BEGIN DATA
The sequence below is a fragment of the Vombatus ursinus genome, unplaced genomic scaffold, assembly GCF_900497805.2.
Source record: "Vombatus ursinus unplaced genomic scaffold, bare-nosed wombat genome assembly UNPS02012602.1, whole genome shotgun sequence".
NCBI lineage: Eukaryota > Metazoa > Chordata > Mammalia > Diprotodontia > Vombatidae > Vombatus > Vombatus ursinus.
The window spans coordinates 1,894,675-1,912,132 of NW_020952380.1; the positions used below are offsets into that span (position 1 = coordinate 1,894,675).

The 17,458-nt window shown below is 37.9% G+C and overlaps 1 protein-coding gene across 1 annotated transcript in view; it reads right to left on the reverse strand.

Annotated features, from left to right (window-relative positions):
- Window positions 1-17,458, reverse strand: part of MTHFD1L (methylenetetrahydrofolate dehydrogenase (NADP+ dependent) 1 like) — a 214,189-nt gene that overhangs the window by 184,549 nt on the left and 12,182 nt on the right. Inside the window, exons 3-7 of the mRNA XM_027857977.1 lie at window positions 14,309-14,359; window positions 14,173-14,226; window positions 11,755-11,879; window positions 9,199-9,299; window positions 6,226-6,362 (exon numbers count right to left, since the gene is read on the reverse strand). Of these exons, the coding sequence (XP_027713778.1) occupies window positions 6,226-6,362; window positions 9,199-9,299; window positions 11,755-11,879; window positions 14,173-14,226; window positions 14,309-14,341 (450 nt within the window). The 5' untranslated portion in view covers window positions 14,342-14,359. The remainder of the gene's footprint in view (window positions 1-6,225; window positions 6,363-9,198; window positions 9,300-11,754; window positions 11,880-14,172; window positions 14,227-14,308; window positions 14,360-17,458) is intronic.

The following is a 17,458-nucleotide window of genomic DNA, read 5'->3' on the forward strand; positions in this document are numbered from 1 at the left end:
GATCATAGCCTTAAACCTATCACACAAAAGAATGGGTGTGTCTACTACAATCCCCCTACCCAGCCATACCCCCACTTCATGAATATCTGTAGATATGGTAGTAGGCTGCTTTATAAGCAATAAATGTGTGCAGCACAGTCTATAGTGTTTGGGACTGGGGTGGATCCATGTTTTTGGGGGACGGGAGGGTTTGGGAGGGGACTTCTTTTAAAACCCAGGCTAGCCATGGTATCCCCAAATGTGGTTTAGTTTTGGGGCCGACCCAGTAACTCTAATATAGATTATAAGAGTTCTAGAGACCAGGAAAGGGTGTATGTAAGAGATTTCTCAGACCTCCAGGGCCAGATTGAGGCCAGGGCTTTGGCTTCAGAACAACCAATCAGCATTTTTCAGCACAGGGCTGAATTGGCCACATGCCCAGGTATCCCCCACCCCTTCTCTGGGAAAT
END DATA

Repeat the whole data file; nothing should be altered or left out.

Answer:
The sequence below is a fragment of the Vombatus ursinus genome, unplaced genomic scaffold, assembly GCF_900497805.2.
Source record: "Vombatus ursinus unplaced genomic scaffold, bare-nosed wombat genome assembly UNPS02012602.1, whole genome shotgun sequence".
NCBI lineage: Eukaryota > Metazoa > Chordata > Mammalia > Diprotodontia > Vombatidae > Vombatus > Vombatus ursinus.
The window spans coordinates 1,894,675-1,912,132 of NW_020952380.1; the positions used below are offsets into that span (position 1 = coordinate 1,894,675).

The 17,458-nt window shown below is 37.9% G+C and overlaps 1 protein-coding gene across 1 annotated transcript in view; it reads right to left on the reverse strand.

Annotated features, from left to right (window-relative positions):
- Window positions 1-17,458, reverse strand: part of MTHFD1L (methylenetetrahydrofolate dehydrogenase (NADP+ dependent) 1 like) — a 214,189-nt gene that overhangs the window by 184,549 nt on the left and 12,182 nt on the right. Inside the window, exons 3-7 of the mRNA XM_027857977.1 lie at window positions 14,309-14,359; window positions 14,173-14,226; window positions 11,755-11,879; window positions 9,199-9,299; window positions 6,226-6,362 (exon numbers count right to left, since the gene is read on the reverse strand). Of these exons, the coding sequence (XP_027713778.1) occupies window positions 6,226-6,362; window positions 9,199-9,299; window positions 11,755-11,879; window positions 14,173-14,226; window positions 14,309-14,341 (450 nt within the window). The 5' untranslated portion in view covers window positions 14,342-14,359. The remainder of the gene's footprint in view (window positions 1-6,225; window positions 6,363-9,198; window positions 9,300-11,754; window positions 11,880-14,172; window positions 14,227-14,308; window positions 14,360-17,458) is intronic.

The following is a 17,458-nucleotide window of genomic DNA, read 5'->3' on the forward strand; positions in this document are numbered from 1 at the left end:
GATCATAGCCTTAAACCTATCACACAAAAGAATGGGTGTGTCTACTACAATCCCCCTACCCAGCCATACCCCCACTTCATGAATATCTGTAGATATGGTAGTAGGCTGCTTTATAAGCAATAAATGTGTGCAGCACAGTCTATAGTGTTTGGGACTGGGGTGGATCCATGTTTTTGGGGGACGGGAGGGTTTGGGAGGGGACTTCTTTTAAAACCCAGGCTAGCCATGGTATCCCCAAATGTGGTTTAGTTTTGGGGCCGACCCAGTAACTCTAATATAGATTATAAGAGTTCTAGAGACCAGGAAAGGGTGTATGTAAGAGATTTCTCAGACCTCCAGGGCCAGATTGAGGCCAGGGCTTTGGCTTCAGAACAACCAATCAGCATTTTTCAGCACAGGGCTGAATTGGCCACATGCCCAGGTATCCCCCACCCCTTCTCTGGGAAAT